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The Miraculous Journey of Edward Tulane [Hardcover]

Kate DiCamillo , Bagram Ibatoulline
4.5 out of 5 stars  See all reviews (8 customer reviews)

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Kindle Edition CDN $4.09  
Library Binding --  
Hardcover, Feb. 14 2006 --  
Paperback CDN $7.60  
Audio, CD, Audiobook, Unabridged CDN $17.52  

Book Description

Feb. 14 2006
A timeless tale by the incomparable Kate DiCamillo, complete with stunning full-color plates by Bagram Ibatoulline, honors the enduring power of love.

"Someone will come for you, but first you must open your heart. . . ."

Once, in a house on Egypt Street, there lived a china rabbit named Edward Tulane. The rabbit was very pleased with himself, and for good reason: he was owned by a girl named Abilene, who treated him with the utmost care and adored him completely.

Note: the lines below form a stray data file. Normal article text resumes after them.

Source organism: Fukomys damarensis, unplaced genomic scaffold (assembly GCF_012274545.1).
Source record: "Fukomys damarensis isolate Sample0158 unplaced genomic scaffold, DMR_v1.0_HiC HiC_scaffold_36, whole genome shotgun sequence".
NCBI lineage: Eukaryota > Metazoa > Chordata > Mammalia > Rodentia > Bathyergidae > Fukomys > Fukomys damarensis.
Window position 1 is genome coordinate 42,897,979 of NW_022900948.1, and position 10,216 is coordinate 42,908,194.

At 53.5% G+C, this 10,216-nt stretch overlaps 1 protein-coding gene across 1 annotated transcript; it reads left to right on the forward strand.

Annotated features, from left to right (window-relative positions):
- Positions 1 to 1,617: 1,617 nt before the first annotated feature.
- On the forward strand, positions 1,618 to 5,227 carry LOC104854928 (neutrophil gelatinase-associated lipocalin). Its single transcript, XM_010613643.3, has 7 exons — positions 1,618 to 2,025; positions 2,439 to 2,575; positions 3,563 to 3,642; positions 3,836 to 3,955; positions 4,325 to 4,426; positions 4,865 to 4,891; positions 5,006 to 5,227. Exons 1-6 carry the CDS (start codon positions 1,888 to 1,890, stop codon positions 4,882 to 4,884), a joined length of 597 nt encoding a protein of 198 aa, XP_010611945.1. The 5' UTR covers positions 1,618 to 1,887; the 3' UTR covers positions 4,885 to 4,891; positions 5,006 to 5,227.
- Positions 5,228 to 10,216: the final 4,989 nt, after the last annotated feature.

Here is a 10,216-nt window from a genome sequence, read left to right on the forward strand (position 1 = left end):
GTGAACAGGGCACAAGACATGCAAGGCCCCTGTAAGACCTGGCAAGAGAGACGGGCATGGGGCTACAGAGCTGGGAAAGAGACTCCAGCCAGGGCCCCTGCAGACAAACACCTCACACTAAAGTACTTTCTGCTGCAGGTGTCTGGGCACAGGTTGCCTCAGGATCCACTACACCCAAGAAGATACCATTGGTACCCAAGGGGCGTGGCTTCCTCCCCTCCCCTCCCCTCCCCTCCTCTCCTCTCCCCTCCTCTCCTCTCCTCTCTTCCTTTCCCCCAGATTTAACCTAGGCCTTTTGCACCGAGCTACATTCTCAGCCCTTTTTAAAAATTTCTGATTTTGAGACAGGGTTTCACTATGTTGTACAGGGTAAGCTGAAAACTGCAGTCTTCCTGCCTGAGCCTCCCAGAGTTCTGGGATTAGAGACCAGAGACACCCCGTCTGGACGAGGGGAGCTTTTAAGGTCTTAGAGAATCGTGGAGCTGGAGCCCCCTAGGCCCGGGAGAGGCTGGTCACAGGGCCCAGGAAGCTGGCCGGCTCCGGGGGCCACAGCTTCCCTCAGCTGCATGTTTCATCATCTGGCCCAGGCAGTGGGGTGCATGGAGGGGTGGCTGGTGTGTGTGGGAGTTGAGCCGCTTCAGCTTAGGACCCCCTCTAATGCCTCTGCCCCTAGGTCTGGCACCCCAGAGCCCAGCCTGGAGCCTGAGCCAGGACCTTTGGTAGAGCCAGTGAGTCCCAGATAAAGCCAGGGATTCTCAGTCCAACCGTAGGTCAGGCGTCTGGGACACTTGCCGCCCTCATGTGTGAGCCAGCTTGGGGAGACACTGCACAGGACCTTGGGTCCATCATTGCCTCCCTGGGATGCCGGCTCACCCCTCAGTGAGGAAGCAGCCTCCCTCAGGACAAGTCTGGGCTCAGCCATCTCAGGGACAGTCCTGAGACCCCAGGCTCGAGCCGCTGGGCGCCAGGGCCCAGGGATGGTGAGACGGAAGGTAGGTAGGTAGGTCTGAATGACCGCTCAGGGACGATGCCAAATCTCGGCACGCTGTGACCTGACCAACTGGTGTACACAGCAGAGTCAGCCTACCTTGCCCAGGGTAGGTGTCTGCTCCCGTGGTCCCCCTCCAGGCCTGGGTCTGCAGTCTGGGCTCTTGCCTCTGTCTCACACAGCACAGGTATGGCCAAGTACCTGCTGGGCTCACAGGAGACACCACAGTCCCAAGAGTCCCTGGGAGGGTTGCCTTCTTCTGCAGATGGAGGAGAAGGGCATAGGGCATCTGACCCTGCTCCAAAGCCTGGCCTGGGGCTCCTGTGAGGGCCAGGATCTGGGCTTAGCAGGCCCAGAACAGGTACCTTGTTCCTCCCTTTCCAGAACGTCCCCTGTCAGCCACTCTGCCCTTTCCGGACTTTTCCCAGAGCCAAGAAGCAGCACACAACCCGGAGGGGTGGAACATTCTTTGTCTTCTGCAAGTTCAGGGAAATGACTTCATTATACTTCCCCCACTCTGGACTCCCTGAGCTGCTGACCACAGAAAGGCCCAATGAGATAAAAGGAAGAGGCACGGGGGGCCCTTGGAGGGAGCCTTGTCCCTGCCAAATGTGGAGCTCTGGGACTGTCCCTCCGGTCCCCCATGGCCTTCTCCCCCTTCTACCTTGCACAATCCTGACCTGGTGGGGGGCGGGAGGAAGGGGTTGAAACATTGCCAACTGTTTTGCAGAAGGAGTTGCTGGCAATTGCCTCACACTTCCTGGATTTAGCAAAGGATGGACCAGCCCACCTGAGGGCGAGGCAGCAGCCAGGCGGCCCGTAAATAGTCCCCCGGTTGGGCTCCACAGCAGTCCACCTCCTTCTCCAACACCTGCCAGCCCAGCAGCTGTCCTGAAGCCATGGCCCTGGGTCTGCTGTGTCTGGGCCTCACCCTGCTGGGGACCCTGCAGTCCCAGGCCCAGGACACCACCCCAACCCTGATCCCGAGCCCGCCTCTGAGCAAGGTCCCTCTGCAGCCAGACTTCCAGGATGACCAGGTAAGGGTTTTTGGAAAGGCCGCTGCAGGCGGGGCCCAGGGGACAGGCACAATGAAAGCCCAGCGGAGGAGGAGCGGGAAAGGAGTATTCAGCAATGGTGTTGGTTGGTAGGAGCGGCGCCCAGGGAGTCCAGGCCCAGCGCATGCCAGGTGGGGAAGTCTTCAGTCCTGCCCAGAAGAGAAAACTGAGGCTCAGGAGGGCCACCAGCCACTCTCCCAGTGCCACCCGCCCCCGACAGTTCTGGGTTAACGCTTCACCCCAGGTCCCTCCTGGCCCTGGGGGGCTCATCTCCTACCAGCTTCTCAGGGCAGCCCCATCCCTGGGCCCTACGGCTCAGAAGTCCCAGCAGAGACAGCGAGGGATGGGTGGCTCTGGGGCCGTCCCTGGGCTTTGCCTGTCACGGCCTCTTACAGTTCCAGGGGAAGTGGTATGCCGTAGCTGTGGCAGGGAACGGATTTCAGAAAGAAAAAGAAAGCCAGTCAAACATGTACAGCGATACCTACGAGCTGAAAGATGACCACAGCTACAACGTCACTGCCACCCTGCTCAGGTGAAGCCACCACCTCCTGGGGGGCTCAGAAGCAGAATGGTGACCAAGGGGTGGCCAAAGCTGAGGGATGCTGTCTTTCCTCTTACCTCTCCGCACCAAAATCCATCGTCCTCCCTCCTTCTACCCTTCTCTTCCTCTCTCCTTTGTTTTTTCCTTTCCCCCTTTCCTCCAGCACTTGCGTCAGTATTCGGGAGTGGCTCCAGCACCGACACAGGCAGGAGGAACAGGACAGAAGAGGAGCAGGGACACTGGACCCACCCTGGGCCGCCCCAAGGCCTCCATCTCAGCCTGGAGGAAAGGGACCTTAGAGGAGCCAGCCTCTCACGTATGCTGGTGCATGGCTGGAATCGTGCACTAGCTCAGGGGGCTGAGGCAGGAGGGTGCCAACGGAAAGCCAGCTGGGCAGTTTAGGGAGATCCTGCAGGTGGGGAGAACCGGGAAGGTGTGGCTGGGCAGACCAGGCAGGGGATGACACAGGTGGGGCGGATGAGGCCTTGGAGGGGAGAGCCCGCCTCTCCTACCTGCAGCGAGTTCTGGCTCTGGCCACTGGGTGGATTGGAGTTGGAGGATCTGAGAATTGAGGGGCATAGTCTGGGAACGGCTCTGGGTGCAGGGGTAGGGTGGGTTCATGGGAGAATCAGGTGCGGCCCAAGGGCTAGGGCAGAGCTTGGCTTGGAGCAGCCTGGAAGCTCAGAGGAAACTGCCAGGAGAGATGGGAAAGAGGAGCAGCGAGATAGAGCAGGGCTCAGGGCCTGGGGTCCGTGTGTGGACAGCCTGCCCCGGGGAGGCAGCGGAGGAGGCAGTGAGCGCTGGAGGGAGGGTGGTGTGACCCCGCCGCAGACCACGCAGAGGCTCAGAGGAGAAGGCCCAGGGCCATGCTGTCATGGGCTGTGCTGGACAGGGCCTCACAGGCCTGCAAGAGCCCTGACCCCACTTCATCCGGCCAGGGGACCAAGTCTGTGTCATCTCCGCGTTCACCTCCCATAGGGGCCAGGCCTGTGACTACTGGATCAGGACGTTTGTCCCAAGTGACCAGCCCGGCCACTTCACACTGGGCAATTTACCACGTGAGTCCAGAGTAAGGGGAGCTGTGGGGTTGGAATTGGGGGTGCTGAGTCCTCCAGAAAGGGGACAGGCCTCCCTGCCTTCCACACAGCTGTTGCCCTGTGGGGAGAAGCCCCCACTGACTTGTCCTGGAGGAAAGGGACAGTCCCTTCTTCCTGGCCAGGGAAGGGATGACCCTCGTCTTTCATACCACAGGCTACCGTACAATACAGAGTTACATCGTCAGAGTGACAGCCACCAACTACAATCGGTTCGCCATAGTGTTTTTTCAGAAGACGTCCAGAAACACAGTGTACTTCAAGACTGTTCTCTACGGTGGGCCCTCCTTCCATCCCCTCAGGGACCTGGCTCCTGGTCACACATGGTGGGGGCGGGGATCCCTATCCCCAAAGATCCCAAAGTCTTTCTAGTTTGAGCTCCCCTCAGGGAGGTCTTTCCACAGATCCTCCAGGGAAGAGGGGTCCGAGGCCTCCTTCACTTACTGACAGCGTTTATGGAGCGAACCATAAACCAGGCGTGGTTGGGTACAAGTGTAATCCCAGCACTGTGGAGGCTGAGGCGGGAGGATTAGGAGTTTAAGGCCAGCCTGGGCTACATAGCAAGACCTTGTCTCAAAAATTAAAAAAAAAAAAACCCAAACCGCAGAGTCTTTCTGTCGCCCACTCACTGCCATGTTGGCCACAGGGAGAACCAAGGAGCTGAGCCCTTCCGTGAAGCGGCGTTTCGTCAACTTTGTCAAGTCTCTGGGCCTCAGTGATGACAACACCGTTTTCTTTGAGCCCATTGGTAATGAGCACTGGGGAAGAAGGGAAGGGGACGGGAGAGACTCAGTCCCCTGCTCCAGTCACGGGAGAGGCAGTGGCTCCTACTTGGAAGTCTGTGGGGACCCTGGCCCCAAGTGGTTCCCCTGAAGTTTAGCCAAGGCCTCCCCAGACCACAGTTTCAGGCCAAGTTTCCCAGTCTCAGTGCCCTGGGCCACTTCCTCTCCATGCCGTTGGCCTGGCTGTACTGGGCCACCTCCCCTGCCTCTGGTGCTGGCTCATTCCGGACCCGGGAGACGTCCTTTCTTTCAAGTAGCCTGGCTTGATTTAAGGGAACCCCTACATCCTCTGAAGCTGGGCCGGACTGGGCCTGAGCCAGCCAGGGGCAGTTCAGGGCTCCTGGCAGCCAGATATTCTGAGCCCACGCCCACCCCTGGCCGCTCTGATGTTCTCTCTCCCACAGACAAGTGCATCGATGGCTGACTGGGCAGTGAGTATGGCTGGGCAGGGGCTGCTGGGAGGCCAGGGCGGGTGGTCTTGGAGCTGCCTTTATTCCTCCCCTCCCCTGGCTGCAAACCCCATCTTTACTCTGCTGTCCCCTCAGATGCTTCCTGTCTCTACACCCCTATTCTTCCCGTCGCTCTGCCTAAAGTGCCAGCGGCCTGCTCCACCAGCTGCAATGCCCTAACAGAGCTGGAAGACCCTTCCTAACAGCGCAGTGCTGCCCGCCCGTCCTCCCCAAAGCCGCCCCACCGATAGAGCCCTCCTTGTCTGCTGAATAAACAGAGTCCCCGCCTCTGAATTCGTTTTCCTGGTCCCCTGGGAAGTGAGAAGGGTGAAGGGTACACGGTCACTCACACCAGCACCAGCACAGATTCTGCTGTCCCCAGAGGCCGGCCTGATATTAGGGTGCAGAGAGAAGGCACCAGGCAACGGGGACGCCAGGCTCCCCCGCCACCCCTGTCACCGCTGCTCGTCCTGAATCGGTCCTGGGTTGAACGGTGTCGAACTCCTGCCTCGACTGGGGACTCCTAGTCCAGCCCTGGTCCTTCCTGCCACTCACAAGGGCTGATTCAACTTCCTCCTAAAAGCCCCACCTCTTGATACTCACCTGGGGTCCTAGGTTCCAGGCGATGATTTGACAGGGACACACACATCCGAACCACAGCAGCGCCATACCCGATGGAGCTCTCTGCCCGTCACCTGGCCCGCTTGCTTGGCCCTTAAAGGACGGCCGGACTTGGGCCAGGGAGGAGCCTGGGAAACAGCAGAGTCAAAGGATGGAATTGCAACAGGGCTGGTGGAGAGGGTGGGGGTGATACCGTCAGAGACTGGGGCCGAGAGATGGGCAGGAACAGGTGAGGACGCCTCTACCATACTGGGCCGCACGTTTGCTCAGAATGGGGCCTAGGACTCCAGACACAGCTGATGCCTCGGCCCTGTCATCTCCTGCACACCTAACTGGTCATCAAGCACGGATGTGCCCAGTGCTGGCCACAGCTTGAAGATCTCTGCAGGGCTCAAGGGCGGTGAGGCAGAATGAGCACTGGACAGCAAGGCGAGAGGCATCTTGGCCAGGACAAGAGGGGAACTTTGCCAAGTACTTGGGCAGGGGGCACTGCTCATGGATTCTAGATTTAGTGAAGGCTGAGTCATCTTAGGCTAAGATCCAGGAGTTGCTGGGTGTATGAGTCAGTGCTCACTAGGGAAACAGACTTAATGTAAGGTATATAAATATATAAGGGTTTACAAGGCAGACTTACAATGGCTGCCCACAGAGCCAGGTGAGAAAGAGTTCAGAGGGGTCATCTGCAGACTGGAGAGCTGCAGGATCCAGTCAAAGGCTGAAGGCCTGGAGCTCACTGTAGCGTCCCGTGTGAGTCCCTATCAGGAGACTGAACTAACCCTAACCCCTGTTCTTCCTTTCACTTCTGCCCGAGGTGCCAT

And then, one day, he was lost.

Kate DiCamillo takes us on an extraordinary journey, from the depths of the ocean to the net of a fisherman, from the top of a garbage heap to the fireside of a hoboes' camp, from the bedside of an ailing child to the bustling streets of Memphis. And along the way, we are shown a true miracle — that even a heart of the most breakable kind can learn to love, to lose, and to love again.

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From School Library Journal